Forest Whitaker Delivers Oscar-Quality Performance in Emotionally-Searing Civil Rights Saga
Lee Daniels’ The Butler
In Theaters: Aug 16, 2013 Wide
PG-13, 2 hr. 6 min.
Directed By: Lee Daniels
Written By: Danny Strong
The Weinstein Company
Reviewed by Kam Williams
Excellent (4 Stars out of 4)
Eugene Allen (1919-2010) served eight presidents over the course of an enduring career in the White House during which he rose from the position of Pantry Man to Head Butler by the time he retired in 1986. In that capacity, the African-American son of a sharecropper felt privileged to be an eyewitness to history, since his tenure coincided with the implementation of most of the landmark pieces of legislation dismantling the Jim Crow system of racial segregation.
Directed by two-time Oscar-nominee Lee Daniels, The Butler is a father-son biopic relating events in Allen’s life as they unfolded against the backdrop of the Civil Rights Movement. This fictionalized account features Academy Award-winner Forest Whitaker in the title role as Cecil Gaines, and his A-list supporting cast includes fellow Oscar-winners Cuba Gooding, Jr., Jane Fonda, Vanessa Redgrave, Robin Williams and Melissa Leo, as well as nominees Terrence Howard and Oprah Winfrey.
The point of departure is a plantation in the Deep South, where Cecil witnesses his father’s (David Banner) murder on the cotton field for protesting his mother’s (Mariah Carey) rape at the hand of an overseer. Because the perpetrator was never brought to justice, the youngster gets the message at an early age that “Any white man could kill us at any time and not be punished for it.”
Therefore, eager to avoid the same fate as his dad, he skips town as a teenager, settling in Washington, DC where he lands steady work as a bartender in a hotel catering to an upscale clientele. There he also meets Gloria (Winfrey), the maid he would one day marry and start a family with.
Cecil’s sterling reputation as a polite and deferential black man eventually reaches the White House, where he takes a position on the express understanding that “You hear nothing. You see nothing. You only serve.” Although he manages to maintain an inscrutably apolitical fa ade on the job, the same can’t be said for the home front, where current events are freely debated.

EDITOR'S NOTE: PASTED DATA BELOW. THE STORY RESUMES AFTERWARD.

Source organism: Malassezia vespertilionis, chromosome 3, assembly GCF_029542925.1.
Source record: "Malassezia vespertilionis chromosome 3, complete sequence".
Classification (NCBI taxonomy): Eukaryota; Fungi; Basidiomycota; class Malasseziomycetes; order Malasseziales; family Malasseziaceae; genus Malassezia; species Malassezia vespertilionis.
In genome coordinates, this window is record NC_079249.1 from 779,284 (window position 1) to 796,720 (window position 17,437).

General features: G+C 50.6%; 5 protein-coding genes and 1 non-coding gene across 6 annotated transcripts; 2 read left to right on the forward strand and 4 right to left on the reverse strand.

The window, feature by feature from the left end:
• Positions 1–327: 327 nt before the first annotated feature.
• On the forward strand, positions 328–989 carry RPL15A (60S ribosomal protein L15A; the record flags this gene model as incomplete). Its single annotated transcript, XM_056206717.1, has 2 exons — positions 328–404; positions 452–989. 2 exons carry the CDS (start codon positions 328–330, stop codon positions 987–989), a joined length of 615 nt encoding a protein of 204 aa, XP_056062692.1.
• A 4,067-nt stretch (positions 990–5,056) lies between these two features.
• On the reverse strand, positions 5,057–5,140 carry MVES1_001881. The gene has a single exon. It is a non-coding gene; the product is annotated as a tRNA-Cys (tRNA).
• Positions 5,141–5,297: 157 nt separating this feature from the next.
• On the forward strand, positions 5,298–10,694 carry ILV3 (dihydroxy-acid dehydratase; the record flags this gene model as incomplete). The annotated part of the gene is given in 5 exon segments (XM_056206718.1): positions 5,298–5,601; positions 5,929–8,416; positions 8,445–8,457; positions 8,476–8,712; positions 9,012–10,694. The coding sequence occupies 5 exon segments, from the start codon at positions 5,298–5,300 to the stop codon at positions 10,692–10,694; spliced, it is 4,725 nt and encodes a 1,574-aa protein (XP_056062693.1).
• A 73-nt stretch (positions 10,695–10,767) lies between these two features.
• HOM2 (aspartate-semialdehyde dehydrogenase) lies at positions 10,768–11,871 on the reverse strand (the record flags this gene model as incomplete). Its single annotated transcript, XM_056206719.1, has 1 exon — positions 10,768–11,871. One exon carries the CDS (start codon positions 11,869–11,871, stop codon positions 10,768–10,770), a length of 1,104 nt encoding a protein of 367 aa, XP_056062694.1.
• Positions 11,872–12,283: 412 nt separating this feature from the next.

There, Cecil finds himself increasingly at odds with his elder son, Louis (David Oyelowo), a civil rights activist inclined to participate in voter registration marches, sit-ins at segregated lunch counters and freedom bus rides. The simmering tension between the two builds over the years to the boiling point when Louis derisively refers to his as father an Uncle Tom.
At that juncture, Cecil’s protective spouse intervenes to slap her son before uttering the moving line likely to land Oprah Winfrey another Academy Award nomination: “Everything you have, and everything you are, is because of that butler.” However, Forest Whitaker is even more deserving of accolades, delivering a nonpareil performance as a humble provider understandably reluctant to rock the boat.
Kudos to Lee Daniels for crafting such a gut-wrenching tour de force which never hits a false note while chronicling critical moments in the African-American fight for equality.
The Butler: A Witness to History
Order Book From Amazon.com
by Wil Haygood
Hardcover: 112 pages
Publisher: 37 Ink (July 30, 2013)
Product Dimensions: 7.6 x 6.1 x 0.7 inches
When acclaimed Washington Post writer Wil Haygood had an early hunch that Obama would win the 2008 election, he thought he’d highlight the singular moment by exploring the life of someone who had come of age when segregation was so widespread, so embedded in the culture as to make the very thought of a black president inconceivable. He struck gold when he tracked down Eugene Allen, a butler who had served no fewer than eight presidents, from Harry Truman to Ronald Reagan. During his thirty-four years of service, Allen became what the Independent described as a “discreet stagehand who for three decades helped keep the show running in the most important political theatre of all.”
While serving tea and supervising buffets, Allen was also a witness to history as decisions about America’s most momentous events were being made. Here he is at the White House while Kennedy contemplates the Cuban missile crisis; here he is again when Kennedy’s widow returns from that fateful day in Dallas. Here he is when Johnson and his cabinet debate Vietnam, and here he is again when Ronald Reagan is finally forced to get tough on apartheid. Perhaps hitting closest to home was the civil rights legislation that was developed, often with passions flaring, right in front of his eyes even as his own community of neighbors, friends, and family were contending with Jim Crow America.
With a foreword by the Academy Award nominated director Lee Daniels, The Butler also includes an essay, in the vein of James Baldwin’s jewel The Devil Finds Work, that explores the history of black images on celluloid and in Hollywood, and fifty-seven pictures of Eugene Allen, his family, the presidents he served, and the remarkable cast of the movie.
Wil Haygood been described as a cultural historian and is the author of other biographies (King of the Cats: The Life and Times of Adam Clayton Powell and In Black and White: The Life of Sammy Davis , . Haygood has been awarded a 2013-14 National Endowment for the Humanties Fellowship.